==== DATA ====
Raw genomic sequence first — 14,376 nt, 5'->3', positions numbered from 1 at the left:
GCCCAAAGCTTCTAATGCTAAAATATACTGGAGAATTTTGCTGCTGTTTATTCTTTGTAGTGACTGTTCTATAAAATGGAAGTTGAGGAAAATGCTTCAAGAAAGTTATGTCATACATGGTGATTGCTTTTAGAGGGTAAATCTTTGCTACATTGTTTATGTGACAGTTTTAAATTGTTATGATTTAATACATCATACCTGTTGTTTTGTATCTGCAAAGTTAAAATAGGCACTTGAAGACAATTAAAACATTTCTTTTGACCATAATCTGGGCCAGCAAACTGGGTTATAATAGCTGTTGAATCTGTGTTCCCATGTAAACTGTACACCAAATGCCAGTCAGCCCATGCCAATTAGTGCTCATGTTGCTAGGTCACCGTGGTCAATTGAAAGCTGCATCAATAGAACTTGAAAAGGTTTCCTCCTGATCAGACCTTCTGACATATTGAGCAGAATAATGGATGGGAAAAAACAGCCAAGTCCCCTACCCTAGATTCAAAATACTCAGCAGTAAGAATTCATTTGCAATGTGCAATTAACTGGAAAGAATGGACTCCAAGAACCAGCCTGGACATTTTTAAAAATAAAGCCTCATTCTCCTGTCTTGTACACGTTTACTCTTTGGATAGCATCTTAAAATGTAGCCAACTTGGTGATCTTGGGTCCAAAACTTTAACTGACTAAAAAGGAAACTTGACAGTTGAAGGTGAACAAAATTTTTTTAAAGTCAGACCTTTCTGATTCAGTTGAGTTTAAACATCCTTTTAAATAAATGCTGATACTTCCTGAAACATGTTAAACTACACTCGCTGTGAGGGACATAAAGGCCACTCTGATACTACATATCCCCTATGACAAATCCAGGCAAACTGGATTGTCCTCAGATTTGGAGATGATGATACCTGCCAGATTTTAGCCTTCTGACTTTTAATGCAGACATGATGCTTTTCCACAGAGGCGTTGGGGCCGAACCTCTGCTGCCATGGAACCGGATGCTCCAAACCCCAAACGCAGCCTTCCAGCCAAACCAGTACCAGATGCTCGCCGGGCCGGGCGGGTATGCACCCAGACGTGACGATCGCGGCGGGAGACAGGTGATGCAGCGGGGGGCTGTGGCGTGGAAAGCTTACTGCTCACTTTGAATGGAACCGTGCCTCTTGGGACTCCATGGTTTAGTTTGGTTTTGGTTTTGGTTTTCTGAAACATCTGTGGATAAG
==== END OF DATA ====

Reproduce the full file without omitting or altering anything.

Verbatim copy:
Raw genomic sequence first — 14,376 nt, 5'->3', positions numbered from 1 at the left:
GCCCAAAGCTTCTAATGCTAAAATATACTGGAGAATTTTGCTGCTGTTTATTCTTTGTAGTGACTGTTCTATAAAATGGAAGTTGAGGAAAATGCTTCAAGAAAGTTATGTCATACATGGTGATTGCTTTTAGAGGGTAAATCTTTGCTACATTGTTTATGTGACAGTTTTAAATTGTTATGATTTAATACATCATACCTGTTGTTTTGTATCTGCAAAGTTAAAATAGGCACTTGAAGACAATTAAAACATTTCTTTTGACCATAATCTGGGCCAGCAAACTGGGTTATAATAGCTGTTGAATCTGTGTTCCCATGTAAACTGTACACCAAATGCCAGTCAGCCCATGCCAATTAGTGCTCATGTTGCTAGGTCACCGTGGTCAATTGAAAGCTGCATCAATAGAACTTGAAAAGGTTTCCTCCTGATCAGACCTTCTGACATATTGAGCAGAATAATGGATGGGAAAAAACAGCCAAGTCCCCTACCCTAGATTCAAAATACTCAGCAGTAAGAATTCATTTGCAATGTGCAATTAACTGGAAAGAATGGACTCCAAGAACCAGCCTGGACATTTTTAAAAATAAAGCCTCATTCTCCTGTCTTGTACACGTTTACTCTTTGGATAGCATCTTAAAATGTAGCCAACTTGGTGATCTTGGGTCCAAAACTTTAACTGACTAAAAAGGAAACTTGACAGTTGAAGGTGAACAAAATTTTTTTAAAGTCAGACCTTTCTGATTCAGTTGAGTTTAAACATCCTTTTAAATAAATGCTGATACTTCCTGAAACATGTTAAACTACACTCGCTGTGAGGGACATAAAGGCCACTCTGATACTACATATCCCCTATGACAAATCCAGGCAAACTGGATTGTCCTCAGATTTGGAGATGATGATACCTGCCAGATTTTAGCCTTCTGACTTTTAATGCAGACATGATGCTTTTCCACAGAGGCGTTGGGGCCGAACCTCTGCTGCCATGGAACCGGATGCTCCAAACCCCAAACGCAGCCTTCCAGCCAAACCAGTACCAGATGCTCGCCGGGCCGGGCGGGTATGCACCCAGACGTGACGATCGCGGCGGGAGACAGGTGATGCAGCGGGGGGCTGTGGCGTGGAAAGCTTACTGCTCACTTTGAATGGAACCGTGCCTCTTGGGACTCCATGGTTTAGTTTGGTTTTGGTTTTGGTTTTCTGAAACATCTGTGGATAAG